drwxr-xr-x 2 root root 160 2006-10-19 13:27 by-id/
drwxr-xr-x 2 root root 180 2006-10-19 13:27 by-path/
drwxr-xr-x 2 root root  60 2006-10-19 13:27 by-uuid/

/dev/disk/by-id:
total 0
lrwxrwxrwx 1 root root  9 2006-10-19 13:27 scsi-20e09e00019ecd40e -> ../../sdb
lrwxrwxrwx 1 root root 10 2006-10-19 13:27 scsi-20e09e00019ecd40e-part1 -> ../../sdb1
lrwxrwxrwx 1 root root 10 2006-10-19 13:27 scsi-20e09e00019ecd40e-part2 -> ../../sdb2
lrwxrwxrwx 1 root root  9 2006-10-19 13:27 scsi-20e09e00019ecd44c -> ../../sda
lrwxrwxrwx 1 root root 10 2006-10-19 13:27 scsi-20e09e00019ecd44c-part1 -> ../../sda1
lrwxrwxrwx 1 root root 10 2006-10-19 13:27 scsi-20e09e00019ecd44c-part2 -> ../../sda2

/dev/disk/by-path:
total 0
lrwxrwxrwx 1 root root  9 2006-10-19 13:27 pci-0000:00:0c.0-scsi-0:0:0:0 -> ../../sda
lrwxrwxrwx 1 root root 10 2006-10-19 13:27 pci-0000:00:0c.0-scsi-0:0:0:0-part1 -> ../../sda1
lrwxrwxrwx 1 root root 10 2006-10-19 13:27 pci-0000:00:0c.0-scsi-0:0:0:0-part2 -> ../../sda2
lrwxrwxrwx 1 root root  9 2006-10-19 13:27 pci-0000:00:0c.0-scsi-0:0:1:0 -> ../../sdb
lrwxrwxrwx 1 root root 10 2006-10-19 13:27 pci-0000:00:0c.0-scsi-0:0:1:0-part1 -> ../../sdb1
lrwxrwxrwx 1 root root 10 2006-10-19 13:27 pci-0000:00:0c.0-scsi-0:0:1:0-part2 -> ../../sdb2
lrwxrwxrwx 1 root root 10 2006-10-19 13:27 pci-0000:00:0c.1-scsi-0:0:6:0 -> ../../scd0

/dev/disk/by-uuid:
total 0
lrwxrwxrwx 1 root root 9 2006-10-19 13:27 6aae5be6-6003-4def-8837-9a6ea3489d5e -> ../../md0


So in /dev/disk are three folders, by-id, by-path, and by-uuid. by-id and by-path both show me the scsi drives by their path or id (big surprise!), but by-uuid doesn't show the drives, but the RAID array they are actually in. I can then reference those drives by any of those address provided there (although RAID arrays are a special case, and you only want to write and read to the array). Notice, however, that these nodes are actually just symlinks to the real node address. This way, if /dev/sda and /dev/sdb are switched on boot one time (for some unknown reason) I can still access the drive by it's id (although a RAID array is still not a perfect example)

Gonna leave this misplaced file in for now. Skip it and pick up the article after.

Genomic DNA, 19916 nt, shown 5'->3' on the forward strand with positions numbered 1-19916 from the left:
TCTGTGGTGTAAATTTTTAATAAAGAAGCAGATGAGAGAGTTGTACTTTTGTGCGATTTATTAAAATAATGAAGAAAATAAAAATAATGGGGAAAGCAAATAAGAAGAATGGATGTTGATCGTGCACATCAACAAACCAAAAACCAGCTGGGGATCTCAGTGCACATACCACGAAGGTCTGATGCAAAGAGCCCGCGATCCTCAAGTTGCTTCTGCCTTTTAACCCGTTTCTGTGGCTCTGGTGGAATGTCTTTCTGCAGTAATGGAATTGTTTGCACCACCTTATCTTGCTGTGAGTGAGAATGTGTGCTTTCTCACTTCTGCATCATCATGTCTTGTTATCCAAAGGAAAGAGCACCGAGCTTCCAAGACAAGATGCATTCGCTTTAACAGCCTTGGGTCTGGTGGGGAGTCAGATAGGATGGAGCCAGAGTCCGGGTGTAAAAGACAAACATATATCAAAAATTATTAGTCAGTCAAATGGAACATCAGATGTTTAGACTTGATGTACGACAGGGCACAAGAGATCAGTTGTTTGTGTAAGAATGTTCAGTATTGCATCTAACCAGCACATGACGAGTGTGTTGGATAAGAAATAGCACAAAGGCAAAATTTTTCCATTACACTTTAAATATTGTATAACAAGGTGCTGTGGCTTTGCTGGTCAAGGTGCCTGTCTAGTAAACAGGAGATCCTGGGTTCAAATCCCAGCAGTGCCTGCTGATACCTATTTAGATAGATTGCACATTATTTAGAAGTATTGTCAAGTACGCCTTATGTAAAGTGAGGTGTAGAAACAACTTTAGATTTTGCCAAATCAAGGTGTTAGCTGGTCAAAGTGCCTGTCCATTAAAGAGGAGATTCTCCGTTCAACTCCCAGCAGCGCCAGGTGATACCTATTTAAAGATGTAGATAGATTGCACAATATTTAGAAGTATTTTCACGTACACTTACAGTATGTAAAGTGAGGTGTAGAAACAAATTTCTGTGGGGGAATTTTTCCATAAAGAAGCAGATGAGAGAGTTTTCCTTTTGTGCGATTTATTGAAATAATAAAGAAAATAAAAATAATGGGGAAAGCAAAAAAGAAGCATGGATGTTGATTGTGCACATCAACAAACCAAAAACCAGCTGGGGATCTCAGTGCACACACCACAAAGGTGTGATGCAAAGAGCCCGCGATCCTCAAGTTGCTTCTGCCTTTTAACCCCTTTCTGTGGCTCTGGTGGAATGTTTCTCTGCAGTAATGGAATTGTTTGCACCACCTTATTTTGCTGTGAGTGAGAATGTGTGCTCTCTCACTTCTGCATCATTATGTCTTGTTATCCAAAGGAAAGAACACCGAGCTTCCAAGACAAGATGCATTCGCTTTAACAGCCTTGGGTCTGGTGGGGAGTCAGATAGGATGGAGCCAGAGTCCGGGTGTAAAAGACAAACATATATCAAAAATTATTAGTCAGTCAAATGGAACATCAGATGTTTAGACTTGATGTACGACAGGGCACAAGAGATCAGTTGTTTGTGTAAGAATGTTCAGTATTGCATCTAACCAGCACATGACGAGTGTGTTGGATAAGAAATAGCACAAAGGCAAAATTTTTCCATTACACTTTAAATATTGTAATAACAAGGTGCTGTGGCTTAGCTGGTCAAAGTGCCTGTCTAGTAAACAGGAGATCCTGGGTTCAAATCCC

udev usually stores the default rules in /etc/udev/rules.d/50-udev.rules (this may differ on your distribution). Look over this file. There are lots of examples of rules in here, you may find that the rule you want to write is already there is some form or another. However, if you want to write your own rules, remember two things: (1) The rules are parsed in “lexical” order, meaning they are ordered by the number at the beginning, and that they must end in .rules It is suggested that you create an /etc/udev/rules.d/10-local.rules and put all your local rules in there. This way, your local rules are parsed before the default rules at 50-udev.rules

The syntax of rules is quite simple. They use a key-value system, and each is separated by commas. They usually have at least one match key and one assignment key. This means one expression to match a device on, and then one one expression that tells udev what to do with it.